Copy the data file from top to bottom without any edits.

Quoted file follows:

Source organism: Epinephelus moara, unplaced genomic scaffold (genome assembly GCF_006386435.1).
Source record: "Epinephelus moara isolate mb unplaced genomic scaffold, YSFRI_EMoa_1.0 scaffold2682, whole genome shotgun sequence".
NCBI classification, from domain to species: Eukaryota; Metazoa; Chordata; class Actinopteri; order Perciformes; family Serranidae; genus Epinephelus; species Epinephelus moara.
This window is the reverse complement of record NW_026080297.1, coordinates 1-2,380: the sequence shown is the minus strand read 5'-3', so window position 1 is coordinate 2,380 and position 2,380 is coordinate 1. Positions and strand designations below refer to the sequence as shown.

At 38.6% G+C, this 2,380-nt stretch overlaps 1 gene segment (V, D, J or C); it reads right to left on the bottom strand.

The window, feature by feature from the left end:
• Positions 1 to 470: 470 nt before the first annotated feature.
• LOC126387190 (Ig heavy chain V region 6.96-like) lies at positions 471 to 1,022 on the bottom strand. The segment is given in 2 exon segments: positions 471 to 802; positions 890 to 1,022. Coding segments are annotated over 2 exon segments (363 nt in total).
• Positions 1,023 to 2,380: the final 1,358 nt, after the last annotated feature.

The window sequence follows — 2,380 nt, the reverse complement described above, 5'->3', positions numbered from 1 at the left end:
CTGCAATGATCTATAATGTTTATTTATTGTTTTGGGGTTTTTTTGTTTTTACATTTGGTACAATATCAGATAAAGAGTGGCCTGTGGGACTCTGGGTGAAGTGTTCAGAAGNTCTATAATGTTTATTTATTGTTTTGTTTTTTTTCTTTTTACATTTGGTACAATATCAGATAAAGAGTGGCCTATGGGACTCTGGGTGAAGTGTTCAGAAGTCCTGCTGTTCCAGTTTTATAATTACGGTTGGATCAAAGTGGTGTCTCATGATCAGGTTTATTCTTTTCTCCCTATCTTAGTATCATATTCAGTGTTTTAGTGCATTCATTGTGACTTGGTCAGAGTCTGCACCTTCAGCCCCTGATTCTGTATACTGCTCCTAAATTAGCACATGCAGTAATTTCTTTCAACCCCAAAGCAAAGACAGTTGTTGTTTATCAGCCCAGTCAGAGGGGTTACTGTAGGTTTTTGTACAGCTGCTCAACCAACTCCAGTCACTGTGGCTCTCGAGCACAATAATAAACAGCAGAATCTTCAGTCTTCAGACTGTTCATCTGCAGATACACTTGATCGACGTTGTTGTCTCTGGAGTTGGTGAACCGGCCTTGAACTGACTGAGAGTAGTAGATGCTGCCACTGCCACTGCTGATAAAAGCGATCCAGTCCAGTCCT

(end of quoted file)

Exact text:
Source organism: Epinephelus moara, unplaced genomic scaffold (genome assembly GCF_006386435.1).
Source record: "Epinephelus moara isolate mb unplaced genomic scaffold, YSFRI_EMoa_1.0 scaffold2682, whole genome shotgun sequence".
NCBI classification, from domain to species: Eukaryota; Metazoa; Chordata; class Actinopteri; order Perciformes; family Serranidae; genus Epinephelus; species Epinephelus moara.
This window is the reverse complement of record NW_026080297.1, coordinates 1-2,380: the sequence shown is the minus strand read 5'-3', so window position 1 is coordinate 2,380 and position 2,380 is coordinate 1. Positions and strand designations below refer to the sequence as shown.

At 38.6% G+C, this 2,380-nt stretch overlaps 1 gene segment (V, D, J or C); it reads right to left on the bottom strand.

The window, feature by feature from the left end:
• Positions 1 to 470: 470 nt before the first annotated feature.
• LOC126387190 (Ig heavy chain V region 6.96-like) lies at positions 471 to 1,022 on the bottom strand. The segment is given in 2 exon segments: positions 471 to 802; positions 890 to 1,022. Coding segments are annotated over 2 exon segments (363 nt in total).
• Positions 1,023 to 2,380: the final 1,358 nt, after the last annotated feature.

The window sequence follows — 2,380 nt, the reverse complement described above, 5'->3', positions numbered from 1 at the left end:
CTGCAATGATCTATAATGTTTATTTATTGTTTTGGGGTTTTTTTGTTTTTACATTTGGTACAATATCAGATAAAGAGTGGCCTGTGGGACTCTGGGTGAAGTGTTCAGAAGNTCTATAATGTTTATTTATTGTTTTGTTTTTTTTCTTTTTACATTTGGTACAATATCAGATAAAGAGTGGCCTATGGGACTCTGGGTGAAGTGTTCAGAAGTCCTGCTGTTCCAGTTTTATAATTACGGTTGGATCAAAGTGGTGTCTCATGATCAGGTTTATTCTTTTCTCCCTATCTTAGTATCATATTCAGTGTTTTAGTGCATTCATTGTGACTTGGTCAGAGTCTGCACCTTCAGCCCCTGATTCTGTATACTGCTCCTAAATTAGCACATGCAGTAATTTCTTTCAACCCCAAAGCAAAGACAGTTGTTGTTTATCAGCCCAGTCAGAGGGGTTACTGTAGGTTTTTGTACAGCTGCTCAACCAACTCCAGTCACTGTGGCTCTCGAGCACAATAATAAACAGCAGAATCTTCAGTCTTCAGACTGTTCATCTGCAGATACACTTGATCGACGTTGTTGTCTCTGGAGTTGGTGAACCGGCCTTGAACTGACTGAGAGTAGTAGATGCTGCCACTGCCACTGCTGATAAAAGCGATCCAGTCCAGTCCT